Most readers can see that Jude’s grandsons were basically paralleling John 18:36, where Jesus tells Pilate, “My kingdom is not from this world. If my kingdom were from this world, my followers would have struggled, so that I would not be handed over to the Jews. But now, my kingdom is not from here.”[3] In Hegesippus’ telling, Domitian was clearly asking about the same kind of thing Pilate had been after, and the Lord’s kinsmen gave an answer much like their uncle. While Domitian let them off because he found them pathetic, Eusebius and Hegesippus indicate a little further down (3.32) that these brothers later died as martyrs under Trajan, just as their cousin Symeon (the second bishop of Jerusalem after James) was crucified. Richard Bauckham in particular has argued that these traditions about Jesus’ family in leadership of the early Palestinian church cannot be written off as mere later legend.[4] And even if Hegesippus had made up the entire story whole cloth, he would still be representing a very early Christian view of the church’s relation to Caesar: one that basically amounts to what one already finds in John.

The idea that Jude’s grandsons, Hegesippus, or Eusebius were stark dualists who saw God’s kingdom simply as an ethereal, otherworldly domain doesn’t hold up in my mind given the familiarity each would have had with persecution. Should we credit Hegesippus’ history, Jude’s grandsons were on trial for their lives and seem to have eventually suffered martyrdom. Hegesippus was probably in Rome when Justin Martyr was executed there, and when Irenaeus later brought word to Rome of violent persecution in Lyons-Vienne. Eusebius, himself jailed at one point during the Great Persecution, watched close friends die under the Tetrarchs—and this is the same Eusebius who is usually accused of launching Caesaropapism, at that. For his part, Wright has in the past insisted that such second-century martyrs were precisely carrying on the kingdom project in step with the synoptics, in contrast to the truly dualist gnostics with whom the emperors would not have bothered. Martyrdom, in other words, should be a strong indicator that early Christians were not escapist but basically aligned with Jesus’ own idea of politics, of God’s kingdom “on earth as in heaven.”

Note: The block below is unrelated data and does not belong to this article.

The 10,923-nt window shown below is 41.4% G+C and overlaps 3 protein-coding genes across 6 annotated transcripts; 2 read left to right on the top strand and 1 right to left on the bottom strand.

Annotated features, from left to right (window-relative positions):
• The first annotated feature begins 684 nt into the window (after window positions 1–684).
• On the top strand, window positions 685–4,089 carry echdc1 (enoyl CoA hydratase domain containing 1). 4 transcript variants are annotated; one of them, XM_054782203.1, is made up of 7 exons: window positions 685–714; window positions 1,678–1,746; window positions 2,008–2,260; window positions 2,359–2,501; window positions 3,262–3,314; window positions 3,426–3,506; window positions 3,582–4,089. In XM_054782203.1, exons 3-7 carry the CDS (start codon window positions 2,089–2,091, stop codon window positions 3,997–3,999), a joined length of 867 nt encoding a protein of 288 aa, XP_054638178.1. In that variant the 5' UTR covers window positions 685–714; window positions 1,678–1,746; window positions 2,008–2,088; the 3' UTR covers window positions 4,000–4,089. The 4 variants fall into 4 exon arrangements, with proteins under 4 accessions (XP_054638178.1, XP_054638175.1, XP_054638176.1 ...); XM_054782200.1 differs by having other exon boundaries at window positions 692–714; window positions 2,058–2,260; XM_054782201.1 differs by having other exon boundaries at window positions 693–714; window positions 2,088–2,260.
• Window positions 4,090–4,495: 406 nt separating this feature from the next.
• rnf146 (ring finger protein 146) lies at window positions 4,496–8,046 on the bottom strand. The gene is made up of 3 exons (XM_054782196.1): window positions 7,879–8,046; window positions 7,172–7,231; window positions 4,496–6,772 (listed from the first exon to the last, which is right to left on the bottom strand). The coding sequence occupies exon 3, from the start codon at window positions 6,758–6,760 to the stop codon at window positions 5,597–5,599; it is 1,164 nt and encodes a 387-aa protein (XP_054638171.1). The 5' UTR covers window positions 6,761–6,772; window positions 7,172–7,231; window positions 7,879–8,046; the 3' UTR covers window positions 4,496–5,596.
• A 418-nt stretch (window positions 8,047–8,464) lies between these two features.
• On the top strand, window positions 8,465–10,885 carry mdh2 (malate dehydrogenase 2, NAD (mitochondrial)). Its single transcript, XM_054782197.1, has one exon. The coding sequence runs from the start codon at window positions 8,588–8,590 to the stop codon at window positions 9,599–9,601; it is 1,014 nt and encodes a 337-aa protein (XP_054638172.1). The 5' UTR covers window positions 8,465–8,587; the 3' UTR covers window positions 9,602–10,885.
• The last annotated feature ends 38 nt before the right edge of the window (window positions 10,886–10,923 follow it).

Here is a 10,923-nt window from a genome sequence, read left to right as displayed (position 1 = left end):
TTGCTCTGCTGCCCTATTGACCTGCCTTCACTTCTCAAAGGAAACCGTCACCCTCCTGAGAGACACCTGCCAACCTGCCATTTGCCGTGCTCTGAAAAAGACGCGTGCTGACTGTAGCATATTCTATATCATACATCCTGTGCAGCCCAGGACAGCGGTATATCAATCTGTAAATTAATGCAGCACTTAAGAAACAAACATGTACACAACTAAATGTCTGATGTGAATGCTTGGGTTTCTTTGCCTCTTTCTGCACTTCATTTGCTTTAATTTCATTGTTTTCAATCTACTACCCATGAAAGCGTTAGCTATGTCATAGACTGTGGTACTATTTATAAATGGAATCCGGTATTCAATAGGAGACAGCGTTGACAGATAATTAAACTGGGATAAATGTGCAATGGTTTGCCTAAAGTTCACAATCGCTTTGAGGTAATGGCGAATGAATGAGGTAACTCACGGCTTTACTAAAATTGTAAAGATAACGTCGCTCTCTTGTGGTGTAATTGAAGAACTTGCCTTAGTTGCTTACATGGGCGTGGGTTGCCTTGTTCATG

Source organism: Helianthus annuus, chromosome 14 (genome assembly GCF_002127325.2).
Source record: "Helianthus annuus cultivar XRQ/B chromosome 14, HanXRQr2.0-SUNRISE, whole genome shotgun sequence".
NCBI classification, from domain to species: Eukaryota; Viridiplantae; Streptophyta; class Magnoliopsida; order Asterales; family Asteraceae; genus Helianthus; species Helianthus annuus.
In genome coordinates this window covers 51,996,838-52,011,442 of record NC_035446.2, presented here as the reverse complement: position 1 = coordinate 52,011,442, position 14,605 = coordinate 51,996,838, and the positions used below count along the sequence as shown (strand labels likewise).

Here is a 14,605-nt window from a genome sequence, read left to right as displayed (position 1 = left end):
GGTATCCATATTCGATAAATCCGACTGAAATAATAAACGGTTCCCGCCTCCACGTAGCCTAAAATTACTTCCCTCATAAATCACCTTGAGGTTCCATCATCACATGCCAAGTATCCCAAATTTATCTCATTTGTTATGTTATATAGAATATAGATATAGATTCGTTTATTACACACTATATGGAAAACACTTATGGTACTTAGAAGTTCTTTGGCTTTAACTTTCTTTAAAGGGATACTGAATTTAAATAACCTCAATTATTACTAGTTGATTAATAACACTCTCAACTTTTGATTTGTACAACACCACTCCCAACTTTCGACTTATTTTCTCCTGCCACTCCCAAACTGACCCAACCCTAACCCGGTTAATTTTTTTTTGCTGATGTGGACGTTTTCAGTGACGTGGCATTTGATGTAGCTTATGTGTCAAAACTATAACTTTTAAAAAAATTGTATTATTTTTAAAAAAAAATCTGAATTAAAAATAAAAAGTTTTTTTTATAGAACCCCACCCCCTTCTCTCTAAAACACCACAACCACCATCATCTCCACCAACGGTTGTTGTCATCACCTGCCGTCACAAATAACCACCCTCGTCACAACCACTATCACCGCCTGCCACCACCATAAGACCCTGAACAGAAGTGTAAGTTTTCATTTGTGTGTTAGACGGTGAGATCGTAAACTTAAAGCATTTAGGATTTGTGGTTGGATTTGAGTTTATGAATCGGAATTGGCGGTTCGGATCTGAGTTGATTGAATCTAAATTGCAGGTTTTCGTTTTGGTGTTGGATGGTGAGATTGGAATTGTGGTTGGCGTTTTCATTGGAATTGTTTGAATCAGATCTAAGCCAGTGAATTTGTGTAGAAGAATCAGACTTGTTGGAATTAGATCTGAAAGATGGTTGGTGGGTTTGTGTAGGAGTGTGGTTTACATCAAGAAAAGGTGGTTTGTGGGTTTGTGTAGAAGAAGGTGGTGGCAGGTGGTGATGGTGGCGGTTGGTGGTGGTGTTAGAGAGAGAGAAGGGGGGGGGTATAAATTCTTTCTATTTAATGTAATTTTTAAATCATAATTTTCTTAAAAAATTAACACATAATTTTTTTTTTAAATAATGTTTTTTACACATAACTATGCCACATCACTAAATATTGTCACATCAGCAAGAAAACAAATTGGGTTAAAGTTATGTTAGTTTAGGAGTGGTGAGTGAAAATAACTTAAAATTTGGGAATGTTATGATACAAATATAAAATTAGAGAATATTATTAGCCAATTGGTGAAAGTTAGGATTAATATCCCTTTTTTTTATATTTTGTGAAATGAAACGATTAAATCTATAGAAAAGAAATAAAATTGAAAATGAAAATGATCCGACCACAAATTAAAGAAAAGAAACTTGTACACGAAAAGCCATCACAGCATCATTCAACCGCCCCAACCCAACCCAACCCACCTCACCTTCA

All the same reasoning applies to the other reference, drawn from Justin Martyr:

And having heard that we expect a kingdom, you have uncritically supposed us to be talking about a human one, when we are talking about one with God, as also appears from the confession to be Christians from those examined by you, knowing the penalty of death applies to the confessor. If we expected a human kingdom, we would also deny so that we would not be destroyed, and we’d try to conceal, so that we attain what we expect. But since we do not have aspirations for the present, we have taken no thought of the destroyers, when it is necessary to die at any rate.5]

This too cannot constitute “escapism” any more than Jesus’ original words to Pilate, especially not when in the following lines, Justin writes, “And we are your helpers and co-fighters for peace more than all other human beings.” Again and again, the Christians’ account of themselves is trying to address a specifically Roman concern that these followers of an obscure eastern sect are subversives trying to corrupt or overthrow the current socio-political order. To this charge, Justin and other martyrs seem to say, “Well, in a way, perhaps we are ‘radicals’ in that we’re willing to die for this cause, but we’re not like any other radicals the world has seen, and in fact, there’s much about Rome’s nominal social ideals we support and uphold.”